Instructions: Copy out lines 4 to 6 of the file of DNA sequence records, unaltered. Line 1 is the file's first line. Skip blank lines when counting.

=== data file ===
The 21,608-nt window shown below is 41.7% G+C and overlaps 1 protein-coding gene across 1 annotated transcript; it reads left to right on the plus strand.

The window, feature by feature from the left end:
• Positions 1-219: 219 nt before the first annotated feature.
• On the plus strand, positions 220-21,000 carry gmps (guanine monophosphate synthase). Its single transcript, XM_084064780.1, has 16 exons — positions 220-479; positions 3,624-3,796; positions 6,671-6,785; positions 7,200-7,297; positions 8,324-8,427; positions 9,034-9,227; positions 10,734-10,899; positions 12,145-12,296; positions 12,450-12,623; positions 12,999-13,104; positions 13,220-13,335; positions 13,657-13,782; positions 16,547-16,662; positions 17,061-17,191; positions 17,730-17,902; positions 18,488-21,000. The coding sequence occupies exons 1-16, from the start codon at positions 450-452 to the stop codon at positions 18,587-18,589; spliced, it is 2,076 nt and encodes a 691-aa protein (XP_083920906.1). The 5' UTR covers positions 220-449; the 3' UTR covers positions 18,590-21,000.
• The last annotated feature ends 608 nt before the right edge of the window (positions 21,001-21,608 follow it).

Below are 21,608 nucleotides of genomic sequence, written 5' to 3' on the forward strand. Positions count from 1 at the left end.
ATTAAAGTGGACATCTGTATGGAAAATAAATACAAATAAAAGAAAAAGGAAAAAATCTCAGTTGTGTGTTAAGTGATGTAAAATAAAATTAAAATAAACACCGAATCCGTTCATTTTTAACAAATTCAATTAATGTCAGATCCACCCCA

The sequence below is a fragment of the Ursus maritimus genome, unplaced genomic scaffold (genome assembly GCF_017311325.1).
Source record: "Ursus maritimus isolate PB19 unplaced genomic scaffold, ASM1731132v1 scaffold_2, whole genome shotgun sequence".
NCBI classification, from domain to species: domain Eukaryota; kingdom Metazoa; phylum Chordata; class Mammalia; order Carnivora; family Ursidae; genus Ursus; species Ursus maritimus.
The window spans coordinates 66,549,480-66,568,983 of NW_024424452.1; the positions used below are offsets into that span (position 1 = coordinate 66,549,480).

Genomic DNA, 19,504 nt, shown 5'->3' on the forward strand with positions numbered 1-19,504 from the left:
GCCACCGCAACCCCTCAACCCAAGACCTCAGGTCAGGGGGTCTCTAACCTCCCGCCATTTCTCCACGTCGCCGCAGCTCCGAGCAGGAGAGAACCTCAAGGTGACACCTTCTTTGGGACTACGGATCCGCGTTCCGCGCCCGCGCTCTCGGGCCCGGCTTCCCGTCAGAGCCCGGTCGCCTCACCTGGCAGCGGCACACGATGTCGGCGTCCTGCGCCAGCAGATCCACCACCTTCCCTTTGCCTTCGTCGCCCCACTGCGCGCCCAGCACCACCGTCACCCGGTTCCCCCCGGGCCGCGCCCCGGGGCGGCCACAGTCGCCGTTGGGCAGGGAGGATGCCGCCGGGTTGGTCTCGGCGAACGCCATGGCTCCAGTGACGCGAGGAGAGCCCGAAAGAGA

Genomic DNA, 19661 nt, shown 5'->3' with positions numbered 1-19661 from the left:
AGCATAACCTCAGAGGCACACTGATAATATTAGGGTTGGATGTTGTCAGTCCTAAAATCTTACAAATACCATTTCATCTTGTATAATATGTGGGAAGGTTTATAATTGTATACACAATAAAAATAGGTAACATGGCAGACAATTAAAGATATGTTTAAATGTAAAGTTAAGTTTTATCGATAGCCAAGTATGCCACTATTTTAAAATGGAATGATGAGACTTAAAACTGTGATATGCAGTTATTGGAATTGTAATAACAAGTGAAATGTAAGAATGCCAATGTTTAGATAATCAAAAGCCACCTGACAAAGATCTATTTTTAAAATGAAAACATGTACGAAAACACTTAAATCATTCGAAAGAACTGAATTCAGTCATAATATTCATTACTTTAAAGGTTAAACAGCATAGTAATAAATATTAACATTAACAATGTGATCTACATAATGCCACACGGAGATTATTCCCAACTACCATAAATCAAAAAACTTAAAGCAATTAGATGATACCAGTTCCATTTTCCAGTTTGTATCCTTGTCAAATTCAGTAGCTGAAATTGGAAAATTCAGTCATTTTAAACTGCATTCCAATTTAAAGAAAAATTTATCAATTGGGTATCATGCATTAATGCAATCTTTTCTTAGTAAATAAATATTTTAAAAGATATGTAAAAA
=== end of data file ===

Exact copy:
• On the plus strand, positions 220-21,000 carry gmps (guanine monophosphate synthase). Its single transcript, XM_084064780.1, has 16 exons — positions 220-479; positions 3,624-3,796; positions 6,671-6,785; positions 7,200-7,297; positions 8,324-8,427; positions 9,034-9,227; positions 10,734-10,899; positions 12,145-12,296; positions 12,450-12,623; positions 12,999-13,104; positions 13,220-13,335; positions 13,657-13,782; positions 16,547-16,662; positions 17,061-17,191; positions 17,730-17,902; positions 18,488-21,000. The coding sequence occupies exons 1-16, from the start codon at positions 450-452 to the stop codon at positions 18,587-18,589; spliced, it is 2,076 nt and encodes a 691-aa protein (XP_083920906.1). The 5' UTR covers positions 220-449; the 3' UTR covers positions 18,590-21,000.
• The last annotated feature ends 608 nt before the right edge of the window (positions 21,001-21,608 follow it).

Below are 21,608 nucleotides of genomic sequence, written 5' to 3' on the forward strand. Positions count from 1 at the left end.